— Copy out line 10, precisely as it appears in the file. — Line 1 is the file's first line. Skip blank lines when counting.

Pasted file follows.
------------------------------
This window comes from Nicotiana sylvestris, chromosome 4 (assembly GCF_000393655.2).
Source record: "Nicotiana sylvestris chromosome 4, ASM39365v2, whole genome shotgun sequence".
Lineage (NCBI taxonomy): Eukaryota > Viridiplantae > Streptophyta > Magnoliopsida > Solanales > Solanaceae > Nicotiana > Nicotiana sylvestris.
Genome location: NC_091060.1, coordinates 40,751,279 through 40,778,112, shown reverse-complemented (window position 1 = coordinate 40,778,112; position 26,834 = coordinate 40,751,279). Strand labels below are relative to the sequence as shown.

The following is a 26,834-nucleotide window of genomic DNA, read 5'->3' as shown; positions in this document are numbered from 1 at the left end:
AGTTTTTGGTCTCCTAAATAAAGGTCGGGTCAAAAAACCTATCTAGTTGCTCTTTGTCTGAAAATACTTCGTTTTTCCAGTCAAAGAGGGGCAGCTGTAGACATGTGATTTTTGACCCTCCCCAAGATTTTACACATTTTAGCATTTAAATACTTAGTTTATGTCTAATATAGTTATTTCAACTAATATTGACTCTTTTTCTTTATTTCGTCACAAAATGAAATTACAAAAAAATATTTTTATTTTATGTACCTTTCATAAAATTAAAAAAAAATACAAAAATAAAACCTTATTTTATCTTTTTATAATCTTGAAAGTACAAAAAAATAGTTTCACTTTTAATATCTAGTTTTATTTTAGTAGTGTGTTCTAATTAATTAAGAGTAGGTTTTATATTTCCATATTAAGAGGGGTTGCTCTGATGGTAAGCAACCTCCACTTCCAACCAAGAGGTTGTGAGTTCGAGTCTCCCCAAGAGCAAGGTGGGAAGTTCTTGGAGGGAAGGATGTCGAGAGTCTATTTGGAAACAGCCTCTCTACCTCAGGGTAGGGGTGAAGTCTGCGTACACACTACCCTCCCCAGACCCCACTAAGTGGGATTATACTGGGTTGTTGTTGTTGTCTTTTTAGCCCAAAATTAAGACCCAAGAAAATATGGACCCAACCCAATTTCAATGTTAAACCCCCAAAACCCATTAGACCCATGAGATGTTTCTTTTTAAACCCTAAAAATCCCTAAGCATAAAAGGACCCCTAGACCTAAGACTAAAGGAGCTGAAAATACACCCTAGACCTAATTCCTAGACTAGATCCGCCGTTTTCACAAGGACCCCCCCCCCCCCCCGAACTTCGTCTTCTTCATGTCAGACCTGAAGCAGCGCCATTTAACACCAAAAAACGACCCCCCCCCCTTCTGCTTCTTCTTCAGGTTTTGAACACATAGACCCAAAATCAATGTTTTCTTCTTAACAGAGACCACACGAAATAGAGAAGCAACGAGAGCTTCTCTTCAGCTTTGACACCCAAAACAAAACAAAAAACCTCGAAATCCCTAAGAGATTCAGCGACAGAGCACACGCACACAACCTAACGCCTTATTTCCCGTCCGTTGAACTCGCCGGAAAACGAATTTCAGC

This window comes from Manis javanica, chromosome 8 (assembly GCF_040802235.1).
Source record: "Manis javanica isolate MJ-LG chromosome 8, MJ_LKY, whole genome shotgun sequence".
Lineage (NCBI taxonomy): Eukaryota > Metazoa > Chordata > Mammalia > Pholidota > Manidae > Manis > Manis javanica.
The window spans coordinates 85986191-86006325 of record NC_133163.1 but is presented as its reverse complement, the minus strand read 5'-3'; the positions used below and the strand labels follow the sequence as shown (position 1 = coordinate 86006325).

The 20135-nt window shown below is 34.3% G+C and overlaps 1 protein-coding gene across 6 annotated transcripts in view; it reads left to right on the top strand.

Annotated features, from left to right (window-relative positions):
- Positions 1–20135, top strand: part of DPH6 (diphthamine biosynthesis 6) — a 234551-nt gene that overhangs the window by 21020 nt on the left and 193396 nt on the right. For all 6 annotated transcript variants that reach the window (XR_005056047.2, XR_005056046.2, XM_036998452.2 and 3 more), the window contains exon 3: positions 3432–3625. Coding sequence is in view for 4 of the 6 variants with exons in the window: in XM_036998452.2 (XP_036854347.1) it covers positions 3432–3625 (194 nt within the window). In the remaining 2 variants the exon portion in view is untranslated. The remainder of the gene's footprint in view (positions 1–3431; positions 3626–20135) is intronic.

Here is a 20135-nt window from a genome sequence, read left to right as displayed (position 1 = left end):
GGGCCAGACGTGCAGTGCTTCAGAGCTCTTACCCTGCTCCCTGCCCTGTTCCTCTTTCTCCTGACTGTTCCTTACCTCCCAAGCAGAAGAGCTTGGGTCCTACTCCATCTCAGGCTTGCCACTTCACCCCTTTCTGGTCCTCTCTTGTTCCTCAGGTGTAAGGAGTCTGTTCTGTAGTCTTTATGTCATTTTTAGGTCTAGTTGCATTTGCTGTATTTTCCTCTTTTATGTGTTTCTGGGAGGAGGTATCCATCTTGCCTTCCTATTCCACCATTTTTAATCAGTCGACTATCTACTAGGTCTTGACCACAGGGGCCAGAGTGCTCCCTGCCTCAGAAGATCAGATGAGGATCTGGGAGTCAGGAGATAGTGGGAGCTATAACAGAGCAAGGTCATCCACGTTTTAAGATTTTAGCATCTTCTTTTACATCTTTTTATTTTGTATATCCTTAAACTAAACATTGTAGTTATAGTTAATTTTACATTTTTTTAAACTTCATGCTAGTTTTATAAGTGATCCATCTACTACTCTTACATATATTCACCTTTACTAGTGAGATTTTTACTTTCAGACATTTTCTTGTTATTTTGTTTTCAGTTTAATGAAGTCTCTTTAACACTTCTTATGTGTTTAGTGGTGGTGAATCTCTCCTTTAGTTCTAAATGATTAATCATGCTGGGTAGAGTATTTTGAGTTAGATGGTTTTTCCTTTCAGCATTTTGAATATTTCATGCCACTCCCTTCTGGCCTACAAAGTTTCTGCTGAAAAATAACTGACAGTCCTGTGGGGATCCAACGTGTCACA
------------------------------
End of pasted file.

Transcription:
The window spans coordinates 85986191-86006325 of record NC_133163.1 but is presented as its reverse complement, the minus strand read 5'-3'; the positions used below and the strand labels follow the sequence as shown (position 1 = coordinate 86006325).